Tuesday, August 18, 2015

In Which I Probably Should, I Don't Know, Take Up a New Hobby or Something

Not that my life was frantic before - I've always made a point of moving at a pace that could best be called 'desultory' - but it has calmed the heck down living here in the Indian countryside.

I became vividly aware of this yesterday when I spent 20 minutes watching an ant drag a dead bug out of my apartment.

Why was there a dead bug in my apartment that I hadn't picked up, you ask? Or an ant, for that matter? You're missing the point, I answer.

Anyway, out of the corner of my eye I noticed what looked like a dead bug moving across the white tile floor. Scuttling over to investigate, I saw a single, tiny ant, easily 30 times smaller than the dead bug, pulling it slowly but resolutely toward the crack beneath the front door. It was a mesmerizing effort.

I mentally composed rhapsodic odes to Hard Work and A Spirit of Never Quitting, going so far as to become misty-eyed over this ant's determination. It disappeared under the door with its prize, so I waited a few minutes before opening the door to check on its progress.

Which, OK, oops, that's when I remembered there's a plastic guard at the bottom of the door, so I cruelly snatched the dead bug away from the ant.

You can imagine how terrible I felt.

The ant scurried off, even though I tried to nudge it back toward the dead bug, which I'd liberated from beneath the plastic guard with a stick. Nothing doing.

So, I poked the dead bug to a prominent and visible spot on the tiles of my front patio and went to have some lunch. To my delight, when I came back I saw that seven or eight ants were now pulling the dead bug toward wherever ants take dead bugs. Teamwork! Perseverance! Hooray!

All of which is to say, I'm spending quite a bit of time in the company of ants and clouds passing and birds soaring and the idle meandering of my drifting thoughts. In a country of 1.2 billion people, I'm learning to open my eyes and take the deep breath that lifts me just off the ground, so I can float beside the loneliness instead of bashing my forehead against it.

Besides, all it takes is one bus ride into the city and I'm ready to be back with the ants pulling their treasure home.

In Which I'm Running for Public Office, Apparently

I read the other day that Pope Francis speaks something like nine languages, but instead of sending me into further raptures over my favorite modern-day hero, my first thought was, Oh, yeah??? Well, I'd like to see you try Kannada, pal!

Once again, I find myself facing a language that seems like nothing more than an elaborate practical joke, designed to make me blurt random, poorly pronounced - and wrong - words at hapless strangers.

Kannada is not going into my brain. It is not rolling melodiously off my tongue. Whenever I try to stutter a word or two that I've managed to memorize, I'm seized with antiperspirant-defying nerves that cruelly shove me into gibberish. Gaaaaa! Leeeehhh! Eeeooom!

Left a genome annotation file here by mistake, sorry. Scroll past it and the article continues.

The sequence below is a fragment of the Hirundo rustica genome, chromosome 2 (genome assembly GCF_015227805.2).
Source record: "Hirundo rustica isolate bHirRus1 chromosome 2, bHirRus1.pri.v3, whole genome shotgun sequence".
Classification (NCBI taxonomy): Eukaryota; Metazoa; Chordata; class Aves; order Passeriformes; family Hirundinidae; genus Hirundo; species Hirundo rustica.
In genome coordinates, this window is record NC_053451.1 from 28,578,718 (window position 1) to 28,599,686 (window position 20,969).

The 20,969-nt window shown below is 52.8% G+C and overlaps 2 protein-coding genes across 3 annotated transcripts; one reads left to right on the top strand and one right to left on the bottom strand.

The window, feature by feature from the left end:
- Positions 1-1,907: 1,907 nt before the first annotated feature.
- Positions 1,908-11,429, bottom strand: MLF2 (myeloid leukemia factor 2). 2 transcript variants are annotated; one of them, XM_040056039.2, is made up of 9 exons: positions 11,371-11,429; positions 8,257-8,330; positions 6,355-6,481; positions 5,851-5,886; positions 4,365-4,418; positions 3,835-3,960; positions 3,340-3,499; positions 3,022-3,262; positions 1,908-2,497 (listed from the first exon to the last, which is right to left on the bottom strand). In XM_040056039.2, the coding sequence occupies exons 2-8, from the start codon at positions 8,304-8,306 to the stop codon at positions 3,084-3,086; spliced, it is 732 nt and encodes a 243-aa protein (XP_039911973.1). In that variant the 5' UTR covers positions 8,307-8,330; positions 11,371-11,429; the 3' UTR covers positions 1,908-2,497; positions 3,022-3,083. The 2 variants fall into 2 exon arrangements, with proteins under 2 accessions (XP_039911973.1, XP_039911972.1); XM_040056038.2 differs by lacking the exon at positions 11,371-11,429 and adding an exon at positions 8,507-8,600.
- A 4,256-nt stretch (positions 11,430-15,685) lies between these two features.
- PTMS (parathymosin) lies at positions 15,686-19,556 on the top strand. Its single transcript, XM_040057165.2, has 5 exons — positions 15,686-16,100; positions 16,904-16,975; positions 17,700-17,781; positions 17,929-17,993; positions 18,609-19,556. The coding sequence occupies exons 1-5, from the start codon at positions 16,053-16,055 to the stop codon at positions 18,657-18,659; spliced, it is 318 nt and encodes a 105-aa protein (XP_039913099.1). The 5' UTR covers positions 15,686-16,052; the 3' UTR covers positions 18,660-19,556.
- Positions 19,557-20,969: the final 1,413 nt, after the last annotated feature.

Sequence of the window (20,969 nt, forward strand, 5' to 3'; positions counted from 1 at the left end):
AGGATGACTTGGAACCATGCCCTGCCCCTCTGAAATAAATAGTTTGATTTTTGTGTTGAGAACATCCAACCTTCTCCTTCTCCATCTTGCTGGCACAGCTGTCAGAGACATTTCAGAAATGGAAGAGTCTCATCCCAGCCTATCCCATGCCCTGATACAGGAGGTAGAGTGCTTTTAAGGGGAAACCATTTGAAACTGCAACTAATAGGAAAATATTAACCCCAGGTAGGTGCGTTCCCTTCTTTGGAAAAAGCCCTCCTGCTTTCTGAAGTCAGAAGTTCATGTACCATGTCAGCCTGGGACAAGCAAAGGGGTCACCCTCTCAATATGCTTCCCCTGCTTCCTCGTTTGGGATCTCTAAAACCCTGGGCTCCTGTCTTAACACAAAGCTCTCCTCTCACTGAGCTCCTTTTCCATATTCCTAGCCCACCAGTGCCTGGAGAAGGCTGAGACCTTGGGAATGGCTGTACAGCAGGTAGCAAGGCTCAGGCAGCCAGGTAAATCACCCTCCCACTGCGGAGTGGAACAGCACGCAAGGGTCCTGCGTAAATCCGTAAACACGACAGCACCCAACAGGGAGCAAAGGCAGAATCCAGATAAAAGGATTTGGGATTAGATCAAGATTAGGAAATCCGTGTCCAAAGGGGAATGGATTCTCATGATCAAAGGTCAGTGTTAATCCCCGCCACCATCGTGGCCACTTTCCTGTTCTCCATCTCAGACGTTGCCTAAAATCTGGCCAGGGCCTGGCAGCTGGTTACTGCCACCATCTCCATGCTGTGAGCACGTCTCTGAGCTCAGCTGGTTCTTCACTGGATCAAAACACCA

I've grown used to politely puzzled looks and alarmed side-eye: Is she OK? Should we put a pencil in her mouth so she doesn't swallow her tongue?

So, I compensate with the ol' thumbs up.

On the bus and trying to tell the conductor where I need to go, I mispronounce a few words and then give him a winning thumbs up. At KR Market and attempting to indicate that I don't, in fact, want to pay 100 rupees per kilo for pomegranates, I say 80 rupees and get that thumb in the air. Trying to tell akka that I'd like a bottle of water, I point confidently at the shelf with the water and give her a double thumbs up.

Go big or go home, I always say.

Oh, occasionally I mix it up and flash the thumbs up's equally convivial cousin, A-OK - index finger and thumb forming a circle, three remaining fingers arrayed in a jaunty sunburst of support - but I like the decisiveness of the thumbs up. It's like an exclamation point on the top of my hand. "Yay!" it says. "I may not technically 'understand' what you just said, if we're being persnickety, but maybe I do? Subconsciously? On some sort of 'we all speak the same language as members of the human family' level? I mean, check out this optimistic thumb!"

I also pair my thumbs up with a smile so friendly it borders on manic. I smile my mouth practically off my face. If anyone's trying to cultivate an image of America as a land of intellectuals, I'm doing nothing for the cause. Sorry.

You know what, though? I may be some goofy golden retriever of a foreigner - one with opposable thumbs, luckily! - but the thumbs up also says that I'm trying, I think whatever is going on right now is awesome and I'm really happy to be here.

And I get quite a few smiles, and even a few thumbs ups, in return.